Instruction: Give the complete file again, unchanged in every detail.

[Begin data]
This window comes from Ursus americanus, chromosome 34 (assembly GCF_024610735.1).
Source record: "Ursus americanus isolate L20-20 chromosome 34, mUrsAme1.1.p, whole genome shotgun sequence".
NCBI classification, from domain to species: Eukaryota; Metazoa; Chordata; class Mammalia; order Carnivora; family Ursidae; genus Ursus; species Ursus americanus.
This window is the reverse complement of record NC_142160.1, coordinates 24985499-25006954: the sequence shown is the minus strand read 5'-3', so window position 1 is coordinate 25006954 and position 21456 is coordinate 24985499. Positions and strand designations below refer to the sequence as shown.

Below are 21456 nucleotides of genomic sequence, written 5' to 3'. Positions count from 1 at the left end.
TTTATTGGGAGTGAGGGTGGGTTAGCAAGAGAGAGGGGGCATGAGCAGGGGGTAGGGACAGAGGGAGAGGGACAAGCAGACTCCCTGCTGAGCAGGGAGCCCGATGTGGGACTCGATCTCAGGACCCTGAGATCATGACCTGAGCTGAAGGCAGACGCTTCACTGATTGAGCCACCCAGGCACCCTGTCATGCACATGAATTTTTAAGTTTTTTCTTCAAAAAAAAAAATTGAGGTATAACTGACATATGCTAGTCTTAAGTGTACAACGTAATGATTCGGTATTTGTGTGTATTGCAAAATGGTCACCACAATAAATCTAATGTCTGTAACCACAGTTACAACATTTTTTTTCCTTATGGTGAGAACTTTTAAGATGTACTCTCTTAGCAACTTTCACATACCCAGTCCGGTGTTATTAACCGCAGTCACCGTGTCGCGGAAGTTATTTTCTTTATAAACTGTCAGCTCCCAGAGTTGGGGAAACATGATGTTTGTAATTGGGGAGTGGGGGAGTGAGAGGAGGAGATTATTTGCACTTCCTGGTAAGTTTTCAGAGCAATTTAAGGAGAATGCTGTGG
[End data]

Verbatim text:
This window comes from Ursus americanus, chromosome 34 (assembly GCF_024610735.1).
Source record: "Ursus americanus isolate L20-20 chromosome 34, mUrsAme1.1.p, whole genome shotgun sequence".
NCBI classification, from domain to species: Eukaryota; Metazoa; Chordata; class Mammalia; order Carnivora; family Ursidae; genus Ursus; species Ursus americanus.
This window is the reverse complement of record NC_142160.1, coordinates 24985499-25006954: the sequence shown is the minus strand read 5'-3', so window position 1 is coordinate 25006954 and position 21456 is coordinate 24985499. Positions and strand designations below refer to the sequence as shown.

Below are 21456 nucleotides of genomic sequence, written 5' to 3'. Positions count from 1 at the left end.
TTTATTGGGAGTGAGGGTGGGTTAGCAAGAGAGAGGGGGCATGAGCAGGGGGTAGGGACAGAGGGAGAGGGACAAGCAGACTCCCTGCTGAGCAGGGAGCCCGATGTGGGACTCGATCTCAGGACCCTGAGATCATGACCTGAGCTGAAGGCAGACGCTTCACTGATTGAGCCACCCAGGCACCCTGTCATGCACATGAATTTTTAAGTTTTTTCTTCAAAAAAAAAAATTGAGGTATAACTGACATATGCTAGTCTTAAGTGTACAACGTAATGATTCGGTATTTGTGTGTATTGCAAAATGGTCACCACAATAAATCTAATGTCTGTAACCACAGTTACAACATTTTTTTTCCTTATGGTGAGAACTTTTAAGATGTACTCTCTTAGCAACTTTCACATACCCAGTCCGGTGTTATTAACCGCAGTCACCGTGTCGCGGAAGTTATTTTCTTTATAAACTGTCAGCTCCCAGAGTTGGGGAAACATGATGTTTGTAATTGGGGAGTGGGGGAGTGAGAGGAGGAGATTATTTGCACTTCCTGGTAAGTTTTCAGAGCAATTTAAGGAGAATGCTGTGG